Overview

According to the data published by Recof, an M&A advisory boutique firm in Japan, during 2013 there were 2,048 M&A deals in which at least one party was a Japanese company.  This number grew by approximately 10.8% from the previous year, which marks the second consecutive year in which M&A deals increased.

The number of inbound M&A deals, in which Japanese companies are acquired by foreign companies, grew by approximately 33.0% and domestic M&A deals grew by approximately 14.7% in each case from the previous year.  On the other hand, the number of outbound M&A deals, in which foreign companies are acquired by Japanese companies, slightly decreased by approximately 3.1%.  However, the number of outbound M&A deal has remained at a high level in recent years and the geographic locations of the acquired companies were quite broad, ranging from North America and Europe to China and Southeast Asia.

It was generally reported that in 2013 the economic environment in Japan was much improved than in 2012 under the series of the economic policies adopted by the Abe LDP Administration, which are called “Abenomics.”  One example, which shows the favourable economic environment in 2013 in Japan, is that during 2013 the Nikkei Stock Average recovered to the level it achieved before the Lehman Brothers Collapse in 2008.  Many consider the recovery to be one of the reasons for the increase in M&A transactions in Japan in 2013.  On the other hand, since the beginning of 2014, the Nikkei Stock Average has fallen.  In addition, the consumption tax rate will be scheduled to rise from 5% to 8% in April 2014.  Therefore, it is unclear how the economic environment and trends in M&A activity in Japan will proceed in 2014.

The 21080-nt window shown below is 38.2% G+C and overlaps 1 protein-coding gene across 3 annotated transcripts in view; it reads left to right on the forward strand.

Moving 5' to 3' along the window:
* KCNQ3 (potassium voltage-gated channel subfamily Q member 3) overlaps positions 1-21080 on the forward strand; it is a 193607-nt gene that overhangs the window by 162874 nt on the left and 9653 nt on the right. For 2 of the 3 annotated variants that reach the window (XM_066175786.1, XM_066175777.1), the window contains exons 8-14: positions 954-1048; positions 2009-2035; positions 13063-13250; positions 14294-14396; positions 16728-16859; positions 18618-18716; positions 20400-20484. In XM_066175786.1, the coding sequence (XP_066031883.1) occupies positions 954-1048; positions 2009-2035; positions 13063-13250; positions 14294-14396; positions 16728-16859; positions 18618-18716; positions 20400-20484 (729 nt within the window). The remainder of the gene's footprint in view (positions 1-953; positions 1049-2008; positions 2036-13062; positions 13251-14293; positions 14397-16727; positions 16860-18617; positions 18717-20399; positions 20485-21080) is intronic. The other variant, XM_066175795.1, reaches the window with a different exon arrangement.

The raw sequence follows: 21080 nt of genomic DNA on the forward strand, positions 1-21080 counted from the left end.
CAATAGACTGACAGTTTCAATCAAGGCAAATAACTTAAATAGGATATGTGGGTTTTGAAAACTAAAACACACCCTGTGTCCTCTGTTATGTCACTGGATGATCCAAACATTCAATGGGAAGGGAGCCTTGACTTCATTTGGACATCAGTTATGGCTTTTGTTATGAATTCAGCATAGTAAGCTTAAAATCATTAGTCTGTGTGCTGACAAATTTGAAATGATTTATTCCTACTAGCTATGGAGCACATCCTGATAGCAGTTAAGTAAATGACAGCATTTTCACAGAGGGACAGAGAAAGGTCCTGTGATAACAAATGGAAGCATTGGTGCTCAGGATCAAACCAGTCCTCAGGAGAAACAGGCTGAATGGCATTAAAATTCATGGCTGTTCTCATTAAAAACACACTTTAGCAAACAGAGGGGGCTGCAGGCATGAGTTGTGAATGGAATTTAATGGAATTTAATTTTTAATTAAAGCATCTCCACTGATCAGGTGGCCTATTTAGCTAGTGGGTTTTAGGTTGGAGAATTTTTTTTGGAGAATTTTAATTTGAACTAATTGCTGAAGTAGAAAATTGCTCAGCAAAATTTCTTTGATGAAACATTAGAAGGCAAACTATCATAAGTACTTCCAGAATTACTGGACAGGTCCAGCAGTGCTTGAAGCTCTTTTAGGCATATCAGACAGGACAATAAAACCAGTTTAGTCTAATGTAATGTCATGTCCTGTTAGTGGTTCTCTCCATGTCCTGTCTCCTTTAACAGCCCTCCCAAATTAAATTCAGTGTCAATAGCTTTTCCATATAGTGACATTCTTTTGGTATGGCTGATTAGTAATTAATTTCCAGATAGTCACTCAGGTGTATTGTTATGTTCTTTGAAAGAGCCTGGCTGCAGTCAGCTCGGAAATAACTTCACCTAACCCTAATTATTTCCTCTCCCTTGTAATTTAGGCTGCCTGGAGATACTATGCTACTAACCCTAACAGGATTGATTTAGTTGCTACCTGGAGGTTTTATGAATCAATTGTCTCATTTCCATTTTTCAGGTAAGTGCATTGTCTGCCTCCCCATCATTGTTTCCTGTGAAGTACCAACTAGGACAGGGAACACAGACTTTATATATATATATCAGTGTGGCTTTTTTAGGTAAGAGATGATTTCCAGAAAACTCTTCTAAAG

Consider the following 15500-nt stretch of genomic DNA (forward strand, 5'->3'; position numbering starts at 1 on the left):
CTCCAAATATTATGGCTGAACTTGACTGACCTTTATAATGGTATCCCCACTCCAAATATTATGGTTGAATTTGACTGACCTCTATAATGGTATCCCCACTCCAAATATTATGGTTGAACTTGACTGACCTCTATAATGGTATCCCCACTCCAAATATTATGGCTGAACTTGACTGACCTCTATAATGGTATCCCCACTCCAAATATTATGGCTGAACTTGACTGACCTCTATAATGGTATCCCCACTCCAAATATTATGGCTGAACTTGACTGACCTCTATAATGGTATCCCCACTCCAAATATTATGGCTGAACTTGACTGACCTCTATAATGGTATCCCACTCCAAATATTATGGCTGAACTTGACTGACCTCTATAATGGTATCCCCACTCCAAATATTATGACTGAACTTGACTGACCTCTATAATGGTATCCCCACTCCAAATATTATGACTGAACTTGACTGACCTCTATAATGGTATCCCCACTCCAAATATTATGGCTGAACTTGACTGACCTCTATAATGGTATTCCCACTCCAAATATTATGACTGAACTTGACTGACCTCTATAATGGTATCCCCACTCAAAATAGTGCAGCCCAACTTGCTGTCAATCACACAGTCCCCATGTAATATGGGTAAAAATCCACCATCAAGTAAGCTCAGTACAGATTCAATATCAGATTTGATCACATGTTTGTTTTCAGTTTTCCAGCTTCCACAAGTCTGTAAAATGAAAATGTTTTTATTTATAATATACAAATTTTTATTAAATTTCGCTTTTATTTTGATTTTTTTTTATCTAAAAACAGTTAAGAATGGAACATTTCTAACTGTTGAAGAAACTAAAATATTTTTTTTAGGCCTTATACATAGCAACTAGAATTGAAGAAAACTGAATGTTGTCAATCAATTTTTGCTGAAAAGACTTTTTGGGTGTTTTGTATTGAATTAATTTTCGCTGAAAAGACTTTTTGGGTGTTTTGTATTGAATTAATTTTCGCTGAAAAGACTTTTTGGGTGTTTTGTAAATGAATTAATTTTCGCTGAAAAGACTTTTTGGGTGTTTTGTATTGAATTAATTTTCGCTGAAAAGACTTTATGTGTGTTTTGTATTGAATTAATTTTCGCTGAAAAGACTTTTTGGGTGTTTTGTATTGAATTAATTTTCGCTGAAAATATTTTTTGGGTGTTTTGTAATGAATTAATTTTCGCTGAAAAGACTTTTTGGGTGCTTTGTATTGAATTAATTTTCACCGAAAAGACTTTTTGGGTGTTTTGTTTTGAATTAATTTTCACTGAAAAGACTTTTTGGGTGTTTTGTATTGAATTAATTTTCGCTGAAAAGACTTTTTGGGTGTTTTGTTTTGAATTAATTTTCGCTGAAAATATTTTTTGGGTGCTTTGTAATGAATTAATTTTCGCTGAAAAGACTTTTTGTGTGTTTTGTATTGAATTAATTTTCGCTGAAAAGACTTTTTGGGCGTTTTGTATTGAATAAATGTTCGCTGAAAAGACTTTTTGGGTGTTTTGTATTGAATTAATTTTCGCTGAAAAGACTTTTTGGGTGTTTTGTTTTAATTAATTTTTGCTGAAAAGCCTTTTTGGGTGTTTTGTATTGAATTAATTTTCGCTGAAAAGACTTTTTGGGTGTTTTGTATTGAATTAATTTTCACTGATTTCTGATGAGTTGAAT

Notable M&A deals in 2013

In 2013, several large-scale and cross-border deals were completed.  For example, the business integration between Applied Materials, Inc. and Tokyo Electron Limited, both of which are among the largest companies in the world in the semiconductor and display manufacturing technology industry, attracted broad attention due to the deal size, which values the new combined company at approximately US$29bn (¥2.8 trillion), and the novel structure in which the holding company for both parties after the business integration was incorporated in the Netherlands.  Other examples of large-scale and cross-border deals include (i) the acquisition of Sprint Nextel Corporation by SoftBank Corp for approximately US$21.6bn (¥1.8 trillion) in the telecom industry; (ii) the acquisition of Bank of Ayudhya Public Company Limited by the Bank of Tokyo-Mitsubishi UFJ, Ltd. for approximately Bt170.6bn (¥536.0bn) in the bank business; and (iii) the acquisition of Beam Inc. by Suntory Holdings Limited for approximately US$16bn in the liquor industry.

It is expected that the number of Japanese companies seeking to conduct business on a wider and more global scale through outbound M&A transactions continues to increase from now on because of social and economic conditions in Japan, mainly due to the shrinking of the market and the decline in the birth rate.